A debate on current eating disorder diagnoses in light of neurobiological findings: is it time for a spectrum model?

Brooks SJ, Rask-Andersen M, Benedict C, Schiöth HB - BMC Psychiatry (2012)

Neurobiological impulse-control model of temperamental dominance in ED.
© Copyright Policy - open-access
Related In: Results  -  Collection

License
Show All Figures
getmorefigures.php?uid=PMC3475111&req=5

Figure 3: Neurobiological impulse-control model of temperamental dominance in ED.
Mentions: The Val158Met polymorphism in catechol-o-methyl transferase (COMT), which was originally observed to be associated with AN in a Transmission Disequilibrium Test (TDT) performed on 51 Israeli family trios [74], and later observed to also be associated to BN [75], is of particular interest as it leads to a thermodynamically more unstable protein, which in turn leads to a lower rate of dopamine (DA) turnover in the synaptic cleft, particularly in the PFC. Subsequently, a higher DA activity in COMT-regulated neurons could be a predisposing risk factor for developing EDs. Alterations in COMT activity due to the Val158Met polymorphism is likely to have implications for DA signaling in the PFC, as clearance of DA from the synaptic cleft has been shown to be regulated via COMT in the PFC [76]. However, a recent meta-analysis of the COMT polymorphism alone and its link to AN has not shown significant results [77]. Additionally, despite set-shifting being potentially the most robust endophenotype for ED pathology [78] the COMT polymorphism alone does not relate to set-shifting impairments observed in AN and BN [79]. Both these findings suggest, as we imply in our model, that it is an interaction between genotypes (e.g. COMT vs. BDNF) that might lead to a specific ED cognitive and appetitive phenotypes (See Figure 3).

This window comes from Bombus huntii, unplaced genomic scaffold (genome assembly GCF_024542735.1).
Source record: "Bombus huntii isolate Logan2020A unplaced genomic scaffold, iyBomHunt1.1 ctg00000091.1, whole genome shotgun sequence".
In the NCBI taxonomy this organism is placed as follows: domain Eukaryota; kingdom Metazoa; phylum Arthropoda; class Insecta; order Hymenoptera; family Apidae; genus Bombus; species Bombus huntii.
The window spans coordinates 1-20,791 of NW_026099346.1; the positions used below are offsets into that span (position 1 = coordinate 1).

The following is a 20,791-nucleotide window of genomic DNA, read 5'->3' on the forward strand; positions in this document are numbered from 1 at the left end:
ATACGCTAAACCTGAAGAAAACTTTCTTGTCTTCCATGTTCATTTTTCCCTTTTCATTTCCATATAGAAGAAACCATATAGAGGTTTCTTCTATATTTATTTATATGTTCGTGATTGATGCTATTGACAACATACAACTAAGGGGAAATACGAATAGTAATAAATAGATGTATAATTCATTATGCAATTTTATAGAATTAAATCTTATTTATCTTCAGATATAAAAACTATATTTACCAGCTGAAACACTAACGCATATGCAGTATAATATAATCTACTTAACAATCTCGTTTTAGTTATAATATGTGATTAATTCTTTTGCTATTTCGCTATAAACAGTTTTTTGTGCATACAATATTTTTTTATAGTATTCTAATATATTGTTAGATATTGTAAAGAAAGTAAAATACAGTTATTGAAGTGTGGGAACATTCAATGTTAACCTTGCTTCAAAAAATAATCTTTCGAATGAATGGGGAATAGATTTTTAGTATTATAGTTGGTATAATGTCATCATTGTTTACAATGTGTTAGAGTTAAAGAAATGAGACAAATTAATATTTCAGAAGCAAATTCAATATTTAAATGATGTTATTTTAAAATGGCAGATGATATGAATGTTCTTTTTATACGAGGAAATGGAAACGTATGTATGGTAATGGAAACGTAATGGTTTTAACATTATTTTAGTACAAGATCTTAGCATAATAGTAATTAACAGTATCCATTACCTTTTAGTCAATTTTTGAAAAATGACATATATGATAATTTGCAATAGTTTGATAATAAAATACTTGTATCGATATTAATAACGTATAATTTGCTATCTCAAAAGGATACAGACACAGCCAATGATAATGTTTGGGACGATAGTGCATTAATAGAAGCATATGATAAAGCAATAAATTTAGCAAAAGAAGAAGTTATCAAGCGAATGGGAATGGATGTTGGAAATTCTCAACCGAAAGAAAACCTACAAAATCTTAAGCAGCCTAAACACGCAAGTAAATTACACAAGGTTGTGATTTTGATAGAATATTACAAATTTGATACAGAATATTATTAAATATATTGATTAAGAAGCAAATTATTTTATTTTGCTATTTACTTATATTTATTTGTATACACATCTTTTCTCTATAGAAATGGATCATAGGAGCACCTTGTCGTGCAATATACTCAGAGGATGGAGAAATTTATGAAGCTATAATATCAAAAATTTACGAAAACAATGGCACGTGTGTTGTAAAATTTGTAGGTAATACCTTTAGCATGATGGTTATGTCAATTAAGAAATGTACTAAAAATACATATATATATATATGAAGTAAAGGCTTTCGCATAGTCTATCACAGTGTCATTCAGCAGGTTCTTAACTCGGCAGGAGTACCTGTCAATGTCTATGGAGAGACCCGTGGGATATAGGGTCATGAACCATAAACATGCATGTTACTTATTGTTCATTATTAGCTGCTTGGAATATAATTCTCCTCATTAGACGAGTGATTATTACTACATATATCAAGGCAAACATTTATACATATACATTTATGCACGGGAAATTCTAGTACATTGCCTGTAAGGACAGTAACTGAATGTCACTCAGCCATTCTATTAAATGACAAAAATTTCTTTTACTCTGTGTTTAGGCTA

Bottom Line: Sixty percent of eating disorders do not meet criteria for anorexia- or bulimia nervosa, as defined by the Diagnostic and Statistical Manual version 4 (DSM-IV).Instead they are diagnosed as 'eating disorders not otherwise specified' (EDNOS).Here we debate the classification issues, and discuss how brain imaging and genetic discoveries might be interwoven into a model of eating disorders to provide better classification and treatment.

View Article: PubMed Central - HTML - PubMed

Affiliation: Department of Neuroscience, University of Uppsala, Box 593, Uppsala, Sweden. samantha.brooks@neuro.uu.se

ABSTRACT

Background: Sixty percent of eating disorders do not meet criteria for anorexia- or bulimia nervosa, as defined by the Diagnostic and Statistical Manual version 4 (DSM-IV). Instead they are diagnosed as 'eating disorders not otherwise specified' (EDNOS). Discrepancies between criteria and clinical reality currently hampering eating disorder diagnoses in the DSM-IV will be addressed by the forthcoming DSM-V. However, future diagnoses for eating disorders will rely on current advances in the fields of neuroimaging and genetics for classification of symptoms that will ultimately improve treatment.

Discussion: Here we debate the classification issues, and discuss how brain imaging and genetic discoveries might be interwoven into a model of eating disorders to provide better classification and treatment. The debate concerns: a) current issues in the classification of eating disorders in the DSM-IV, b) changes proposed for DSM-V, c) neuroimaging eating disorder research and d) genetic eating disorder research.

Summary: We outline a novel evidence-based 'impulse control' spectrum model of eating disorders. A model of eating disorders is proposed that will aid future diagnosis of symptoms, coinciding with contemporary suggestions by clinicians and the proposed changes due to be published in the DSM-V.

Show MeSH
Related in: MedlinePlus